By Puneet Chhahira, Head–Product Management and Marketing, Infosys Finacle
Popularised by Harvard Business School (HBS) Professor Clayton M. Christensen and his colleagues in innovation theory, the jobs-to-be-done (JTBD) framework states consumers buy products and services to “get jobs done”: Customers perform tasks, achieve goals, solve problems or improve their lives in some way; organisations should use this as a focal point for innovation and value creation.
Although this theory is nothing new and has been around for a while, its practical implications make it all the more relevant for today’s financial world.
Stiff competition: Neobanks and the like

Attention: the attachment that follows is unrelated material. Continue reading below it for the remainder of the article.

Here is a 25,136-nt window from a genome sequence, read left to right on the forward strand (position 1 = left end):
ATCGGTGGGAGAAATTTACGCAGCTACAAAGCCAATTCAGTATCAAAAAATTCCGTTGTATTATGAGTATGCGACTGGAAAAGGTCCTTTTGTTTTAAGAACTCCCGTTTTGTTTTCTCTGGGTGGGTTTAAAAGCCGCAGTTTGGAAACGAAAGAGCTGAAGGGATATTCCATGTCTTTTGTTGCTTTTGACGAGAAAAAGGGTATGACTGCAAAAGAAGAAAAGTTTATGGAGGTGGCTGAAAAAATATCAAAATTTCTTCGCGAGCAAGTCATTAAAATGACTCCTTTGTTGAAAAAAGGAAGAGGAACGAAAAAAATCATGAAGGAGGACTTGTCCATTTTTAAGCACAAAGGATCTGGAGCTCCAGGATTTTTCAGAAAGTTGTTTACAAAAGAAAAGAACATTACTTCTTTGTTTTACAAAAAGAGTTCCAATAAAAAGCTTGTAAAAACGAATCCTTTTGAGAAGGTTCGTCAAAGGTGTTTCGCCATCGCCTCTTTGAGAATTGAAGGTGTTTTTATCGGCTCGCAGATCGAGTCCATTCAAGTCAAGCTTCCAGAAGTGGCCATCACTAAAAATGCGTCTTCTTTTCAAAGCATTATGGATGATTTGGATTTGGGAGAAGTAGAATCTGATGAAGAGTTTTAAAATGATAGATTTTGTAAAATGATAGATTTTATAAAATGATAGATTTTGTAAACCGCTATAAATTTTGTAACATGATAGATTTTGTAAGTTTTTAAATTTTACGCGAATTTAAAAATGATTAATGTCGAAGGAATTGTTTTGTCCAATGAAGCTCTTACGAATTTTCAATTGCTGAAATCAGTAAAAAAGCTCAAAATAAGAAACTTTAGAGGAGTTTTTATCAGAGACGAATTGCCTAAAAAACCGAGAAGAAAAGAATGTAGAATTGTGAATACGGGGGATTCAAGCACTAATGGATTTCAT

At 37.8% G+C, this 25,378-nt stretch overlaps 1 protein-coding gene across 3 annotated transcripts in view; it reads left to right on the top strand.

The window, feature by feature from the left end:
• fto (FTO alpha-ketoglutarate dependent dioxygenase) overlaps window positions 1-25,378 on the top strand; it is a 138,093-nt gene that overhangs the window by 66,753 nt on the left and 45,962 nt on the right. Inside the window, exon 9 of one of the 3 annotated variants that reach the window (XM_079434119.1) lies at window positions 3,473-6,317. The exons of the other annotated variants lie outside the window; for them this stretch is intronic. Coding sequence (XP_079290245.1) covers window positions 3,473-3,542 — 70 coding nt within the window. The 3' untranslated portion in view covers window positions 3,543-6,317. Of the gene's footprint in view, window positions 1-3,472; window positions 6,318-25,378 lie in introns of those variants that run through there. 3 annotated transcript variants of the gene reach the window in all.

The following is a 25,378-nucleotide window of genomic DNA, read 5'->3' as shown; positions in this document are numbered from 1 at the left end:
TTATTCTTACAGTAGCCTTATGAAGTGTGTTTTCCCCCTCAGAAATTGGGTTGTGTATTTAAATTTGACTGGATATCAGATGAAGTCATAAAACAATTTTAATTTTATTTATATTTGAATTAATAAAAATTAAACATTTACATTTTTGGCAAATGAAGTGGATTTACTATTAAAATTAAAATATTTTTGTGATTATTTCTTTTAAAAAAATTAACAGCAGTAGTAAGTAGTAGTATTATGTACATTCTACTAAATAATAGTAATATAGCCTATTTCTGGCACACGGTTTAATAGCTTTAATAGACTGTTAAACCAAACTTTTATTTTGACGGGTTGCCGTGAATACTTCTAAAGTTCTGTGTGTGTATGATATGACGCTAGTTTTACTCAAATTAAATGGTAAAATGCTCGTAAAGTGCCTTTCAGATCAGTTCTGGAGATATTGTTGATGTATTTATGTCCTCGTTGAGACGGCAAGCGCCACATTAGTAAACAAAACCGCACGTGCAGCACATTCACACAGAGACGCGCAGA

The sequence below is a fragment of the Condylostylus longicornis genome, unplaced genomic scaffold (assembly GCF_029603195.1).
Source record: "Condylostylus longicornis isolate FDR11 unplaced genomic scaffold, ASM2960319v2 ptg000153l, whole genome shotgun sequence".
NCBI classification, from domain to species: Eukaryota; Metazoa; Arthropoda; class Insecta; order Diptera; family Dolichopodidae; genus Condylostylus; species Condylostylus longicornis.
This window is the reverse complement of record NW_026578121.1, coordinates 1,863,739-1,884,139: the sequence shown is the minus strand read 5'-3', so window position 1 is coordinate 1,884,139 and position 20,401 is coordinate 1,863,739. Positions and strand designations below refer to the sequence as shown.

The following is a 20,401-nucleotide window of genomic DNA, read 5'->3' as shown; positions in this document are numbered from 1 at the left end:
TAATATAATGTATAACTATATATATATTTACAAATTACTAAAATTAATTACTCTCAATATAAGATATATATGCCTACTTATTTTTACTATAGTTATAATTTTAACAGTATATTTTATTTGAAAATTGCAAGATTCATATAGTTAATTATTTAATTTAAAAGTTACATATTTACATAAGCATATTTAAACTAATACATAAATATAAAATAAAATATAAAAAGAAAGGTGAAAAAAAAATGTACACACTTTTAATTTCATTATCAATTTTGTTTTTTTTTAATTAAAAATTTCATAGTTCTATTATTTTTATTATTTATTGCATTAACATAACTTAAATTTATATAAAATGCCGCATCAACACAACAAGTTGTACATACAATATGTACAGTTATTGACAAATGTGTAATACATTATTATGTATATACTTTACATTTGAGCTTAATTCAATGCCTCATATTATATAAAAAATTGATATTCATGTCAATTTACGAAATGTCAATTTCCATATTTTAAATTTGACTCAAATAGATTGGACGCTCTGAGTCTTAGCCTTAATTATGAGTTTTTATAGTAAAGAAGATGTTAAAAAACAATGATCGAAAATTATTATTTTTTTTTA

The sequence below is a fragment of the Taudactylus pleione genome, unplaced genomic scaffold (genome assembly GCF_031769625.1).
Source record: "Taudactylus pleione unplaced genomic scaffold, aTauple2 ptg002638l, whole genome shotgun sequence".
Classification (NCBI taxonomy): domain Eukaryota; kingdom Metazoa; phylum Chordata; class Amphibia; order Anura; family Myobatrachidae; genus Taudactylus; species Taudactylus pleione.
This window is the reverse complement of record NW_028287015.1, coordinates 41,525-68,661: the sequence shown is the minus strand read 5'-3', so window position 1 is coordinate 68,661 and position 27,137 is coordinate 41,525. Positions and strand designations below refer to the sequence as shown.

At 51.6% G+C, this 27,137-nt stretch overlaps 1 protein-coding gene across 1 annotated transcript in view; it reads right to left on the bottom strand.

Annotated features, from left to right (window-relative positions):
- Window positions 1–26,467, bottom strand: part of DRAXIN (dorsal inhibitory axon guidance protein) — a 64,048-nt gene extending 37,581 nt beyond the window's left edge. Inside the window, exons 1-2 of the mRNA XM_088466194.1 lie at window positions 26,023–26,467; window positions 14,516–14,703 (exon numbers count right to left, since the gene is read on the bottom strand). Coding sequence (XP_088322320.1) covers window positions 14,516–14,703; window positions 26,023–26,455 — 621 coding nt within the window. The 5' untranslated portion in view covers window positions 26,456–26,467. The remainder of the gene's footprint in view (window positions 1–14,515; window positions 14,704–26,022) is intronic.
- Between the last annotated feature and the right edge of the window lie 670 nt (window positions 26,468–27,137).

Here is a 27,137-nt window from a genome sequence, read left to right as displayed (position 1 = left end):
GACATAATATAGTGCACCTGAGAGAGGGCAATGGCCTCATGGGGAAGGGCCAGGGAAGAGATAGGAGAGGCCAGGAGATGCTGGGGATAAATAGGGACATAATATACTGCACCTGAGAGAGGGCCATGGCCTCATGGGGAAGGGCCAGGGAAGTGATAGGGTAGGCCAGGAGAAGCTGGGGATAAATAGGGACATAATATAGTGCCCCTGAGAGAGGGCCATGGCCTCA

Digitisation has dramatically reduced friction in banking, enabling banks to serve their customers economically and at scale. However, established financial institutions often struggle to stay ahead in this rapidly evolving digital landscape. Banks must contend with an onslaught of neobanks that offer tech-savvy customers convenience, modernity and on-the-go services, such as mobile banking, that eat away at their market shares.
Research estimates that in the United Kingdom alone, digital payments and neobanking have generated £119 billion worth of transactions in 2023—a 25-percent increase from the previous year. With user penetration expected to rise to 13.3 percent in the next five years, neobanking in Europe currently accounts for 30 percent of global revenue. The growing customer base for neobanks, such as Revolut, Wise (formerly TransferWise) and N26, is no surprise.